As a PhD student, Yitka is involved in a three year research project between the University of Sunderland and the Bariatric Surgery Department at City Hospitals Sunderland NHS Foundation Trust, exploring patient experiences of obesity surgery. By bringing the patient voice to the forefront, she hopes the results of her research will be able to inform practice, improve informed decision-making and patient care, resulting in an improved patient journey through bariatric surgery.
WHAT IS YOUR MOST SIGNIFICANT ACCOMPLISHMENT IN YOUR ROLE?
I believe there is a need for more understanding of bariatric surgery from the patient perspective, as this is potentially life-changing surgery which significantly impacts on patients’ lives. To date, my biggest challenge was obtaining ethical approval from the National Research Ethics Service in order to carry out the study which was a long process, but very worthwhile.
WHAT IS THE BIGGEST CHALLENGE YOU ARE CURRENTLY FACING?
There is an identified societal stigma with the choice of bariatric surgery as a weight-loss intervention, and this can negatively affect the patients, who may have also been stigmatized for being obese. My aim is to help to educate the lay public that life after bariatric surgery is not an easy journey, and patients should be supported and not judged for choosing surgery as a weight-loss option. My next challenge is to work collaboratively with City Hospitals Sunderland NHS Foundation Trust and the University of Sunderland to plan a strategy for dissemination of research findings to ensure maximum impact for patient benefit. I am looking forward to this challenge.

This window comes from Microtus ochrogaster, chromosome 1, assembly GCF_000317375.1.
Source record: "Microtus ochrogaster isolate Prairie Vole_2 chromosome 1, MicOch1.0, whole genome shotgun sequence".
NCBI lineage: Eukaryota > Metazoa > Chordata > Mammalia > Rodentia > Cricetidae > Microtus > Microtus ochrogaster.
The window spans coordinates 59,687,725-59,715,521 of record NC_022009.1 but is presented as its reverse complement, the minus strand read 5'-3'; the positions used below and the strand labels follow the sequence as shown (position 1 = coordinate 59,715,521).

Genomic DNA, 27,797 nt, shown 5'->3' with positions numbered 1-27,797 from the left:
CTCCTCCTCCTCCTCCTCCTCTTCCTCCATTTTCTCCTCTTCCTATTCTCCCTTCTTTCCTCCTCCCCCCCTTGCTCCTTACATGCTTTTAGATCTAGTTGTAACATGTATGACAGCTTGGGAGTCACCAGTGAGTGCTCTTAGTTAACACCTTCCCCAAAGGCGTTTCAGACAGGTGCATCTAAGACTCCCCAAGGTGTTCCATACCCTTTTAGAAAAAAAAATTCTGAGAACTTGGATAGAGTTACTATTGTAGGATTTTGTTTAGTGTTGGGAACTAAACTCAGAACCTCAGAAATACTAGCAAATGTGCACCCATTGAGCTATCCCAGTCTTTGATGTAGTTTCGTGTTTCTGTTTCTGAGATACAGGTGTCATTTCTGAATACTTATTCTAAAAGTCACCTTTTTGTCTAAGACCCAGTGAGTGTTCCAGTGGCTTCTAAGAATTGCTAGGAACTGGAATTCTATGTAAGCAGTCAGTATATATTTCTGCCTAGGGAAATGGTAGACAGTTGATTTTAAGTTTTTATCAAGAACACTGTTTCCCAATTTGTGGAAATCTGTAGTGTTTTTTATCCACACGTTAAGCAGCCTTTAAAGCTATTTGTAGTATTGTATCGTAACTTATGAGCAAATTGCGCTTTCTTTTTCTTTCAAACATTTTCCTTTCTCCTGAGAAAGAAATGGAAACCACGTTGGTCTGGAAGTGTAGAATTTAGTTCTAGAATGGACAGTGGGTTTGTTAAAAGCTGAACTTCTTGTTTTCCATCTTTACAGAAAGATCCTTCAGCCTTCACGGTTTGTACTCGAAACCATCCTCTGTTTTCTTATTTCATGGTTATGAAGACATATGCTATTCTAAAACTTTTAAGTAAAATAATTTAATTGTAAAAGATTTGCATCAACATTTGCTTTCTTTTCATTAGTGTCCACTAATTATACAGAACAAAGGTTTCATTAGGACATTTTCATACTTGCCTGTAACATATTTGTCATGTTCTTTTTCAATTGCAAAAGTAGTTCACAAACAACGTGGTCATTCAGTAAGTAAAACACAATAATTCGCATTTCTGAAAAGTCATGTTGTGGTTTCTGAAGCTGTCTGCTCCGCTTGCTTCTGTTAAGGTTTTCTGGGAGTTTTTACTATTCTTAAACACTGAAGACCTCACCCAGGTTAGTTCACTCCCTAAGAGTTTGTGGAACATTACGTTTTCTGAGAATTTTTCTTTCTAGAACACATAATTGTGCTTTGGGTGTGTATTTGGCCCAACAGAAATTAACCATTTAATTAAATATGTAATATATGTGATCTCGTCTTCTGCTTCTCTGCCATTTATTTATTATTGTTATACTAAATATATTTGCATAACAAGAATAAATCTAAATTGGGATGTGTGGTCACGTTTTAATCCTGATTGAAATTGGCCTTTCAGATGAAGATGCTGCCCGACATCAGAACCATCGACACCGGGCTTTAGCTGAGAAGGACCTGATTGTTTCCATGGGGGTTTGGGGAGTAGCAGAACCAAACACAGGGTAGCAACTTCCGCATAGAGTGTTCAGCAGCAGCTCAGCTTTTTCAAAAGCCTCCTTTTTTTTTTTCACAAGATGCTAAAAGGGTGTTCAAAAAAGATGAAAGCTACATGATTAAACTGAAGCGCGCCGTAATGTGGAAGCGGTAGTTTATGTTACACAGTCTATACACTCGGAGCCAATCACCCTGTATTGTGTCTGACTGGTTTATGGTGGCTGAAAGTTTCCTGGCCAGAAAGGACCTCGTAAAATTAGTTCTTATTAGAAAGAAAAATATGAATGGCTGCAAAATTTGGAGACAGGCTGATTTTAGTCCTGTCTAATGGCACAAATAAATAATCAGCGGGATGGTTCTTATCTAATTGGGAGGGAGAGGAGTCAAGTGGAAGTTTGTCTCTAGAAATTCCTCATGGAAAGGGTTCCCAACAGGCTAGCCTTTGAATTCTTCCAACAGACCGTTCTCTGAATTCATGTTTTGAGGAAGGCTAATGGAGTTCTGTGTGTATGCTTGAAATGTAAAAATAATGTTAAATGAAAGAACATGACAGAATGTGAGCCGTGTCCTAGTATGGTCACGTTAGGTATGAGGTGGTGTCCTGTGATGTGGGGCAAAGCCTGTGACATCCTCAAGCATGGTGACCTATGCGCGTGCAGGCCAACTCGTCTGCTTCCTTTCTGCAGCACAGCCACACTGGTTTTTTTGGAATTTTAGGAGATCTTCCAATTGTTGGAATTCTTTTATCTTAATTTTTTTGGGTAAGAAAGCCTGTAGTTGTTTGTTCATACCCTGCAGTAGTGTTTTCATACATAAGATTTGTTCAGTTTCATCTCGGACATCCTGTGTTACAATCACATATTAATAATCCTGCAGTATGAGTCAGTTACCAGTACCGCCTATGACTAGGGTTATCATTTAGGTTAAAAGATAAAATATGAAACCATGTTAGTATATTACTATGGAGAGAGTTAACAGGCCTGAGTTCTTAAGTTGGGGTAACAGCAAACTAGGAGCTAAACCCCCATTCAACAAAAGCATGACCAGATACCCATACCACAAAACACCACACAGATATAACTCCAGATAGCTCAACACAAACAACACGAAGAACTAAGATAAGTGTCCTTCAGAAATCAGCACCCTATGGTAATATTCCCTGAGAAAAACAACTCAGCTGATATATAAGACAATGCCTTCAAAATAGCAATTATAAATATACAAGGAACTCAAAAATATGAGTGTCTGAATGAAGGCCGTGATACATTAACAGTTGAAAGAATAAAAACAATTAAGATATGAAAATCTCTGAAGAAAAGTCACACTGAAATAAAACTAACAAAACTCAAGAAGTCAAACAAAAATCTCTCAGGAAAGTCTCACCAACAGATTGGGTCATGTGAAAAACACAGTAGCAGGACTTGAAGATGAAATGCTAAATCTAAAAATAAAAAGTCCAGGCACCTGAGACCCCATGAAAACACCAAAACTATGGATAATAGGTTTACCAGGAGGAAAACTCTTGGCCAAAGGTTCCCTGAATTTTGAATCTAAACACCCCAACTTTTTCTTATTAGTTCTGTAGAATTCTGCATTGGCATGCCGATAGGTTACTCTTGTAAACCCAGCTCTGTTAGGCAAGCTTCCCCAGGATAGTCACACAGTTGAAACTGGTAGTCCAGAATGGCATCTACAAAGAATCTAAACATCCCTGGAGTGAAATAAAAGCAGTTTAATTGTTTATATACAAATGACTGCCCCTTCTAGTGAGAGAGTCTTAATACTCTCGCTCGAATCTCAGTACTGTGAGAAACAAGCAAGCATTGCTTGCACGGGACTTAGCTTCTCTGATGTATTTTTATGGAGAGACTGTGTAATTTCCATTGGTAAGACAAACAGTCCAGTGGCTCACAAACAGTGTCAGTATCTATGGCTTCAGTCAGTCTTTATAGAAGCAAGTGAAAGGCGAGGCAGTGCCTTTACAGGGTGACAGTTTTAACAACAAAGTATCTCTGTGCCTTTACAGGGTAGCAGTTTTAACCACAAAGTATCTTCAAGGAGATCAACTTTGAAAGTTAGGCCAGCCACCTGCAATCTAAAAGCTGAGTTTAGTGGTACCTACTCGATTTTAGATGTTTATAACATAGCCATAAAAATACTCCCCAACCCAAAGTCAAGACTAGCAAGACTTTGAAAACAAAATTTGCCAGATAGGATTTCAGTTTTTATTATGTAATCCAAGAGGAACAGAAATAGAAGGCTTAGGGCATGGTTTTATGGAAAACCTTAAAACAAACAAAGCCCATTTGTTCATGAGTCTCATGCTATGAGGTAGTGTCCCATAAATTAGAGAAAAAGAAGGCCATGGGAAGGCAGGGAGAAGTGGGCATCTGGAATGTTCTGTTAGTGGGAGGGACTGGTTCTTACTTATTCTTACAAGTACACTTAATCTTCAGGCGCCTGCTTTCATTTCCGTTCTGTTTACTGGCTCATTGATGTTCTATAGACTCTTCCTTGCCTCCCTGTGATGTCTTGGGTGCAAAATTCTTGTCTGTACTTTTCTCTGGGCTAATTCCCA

WHAT ARE YOUR VIEWS ON THE FUTURE OF PATIENT EXPERIENCE?
As rates of obesity and obesity-related comorbidities such as Type 2 diabetes increase, more people are choosing bariatric surgery as a weight-loss and comorbidity improvement intervention. This means understanding patient experiences are needed to improve care, inform those undergoing surgery, educate society on supporting patients and assist healthcare professionals to understand the emotional and social needs of their patients.
WHAT DO YOU DO FOR FUN WHEN NOT WORKING?
At the moment, my research is an all-consuming passion, and I am actively involved as a professional mentor at the University of Sunderland, assisting students with career planning and employability skills.
WHY DID YOU JOIN THE BERYL INSTITUTE?
I am committed to embedding the patient voice in healthcare and the Beryl Institute offers inspiration and practical guidance and examples of best practice to help me achieve my research aims.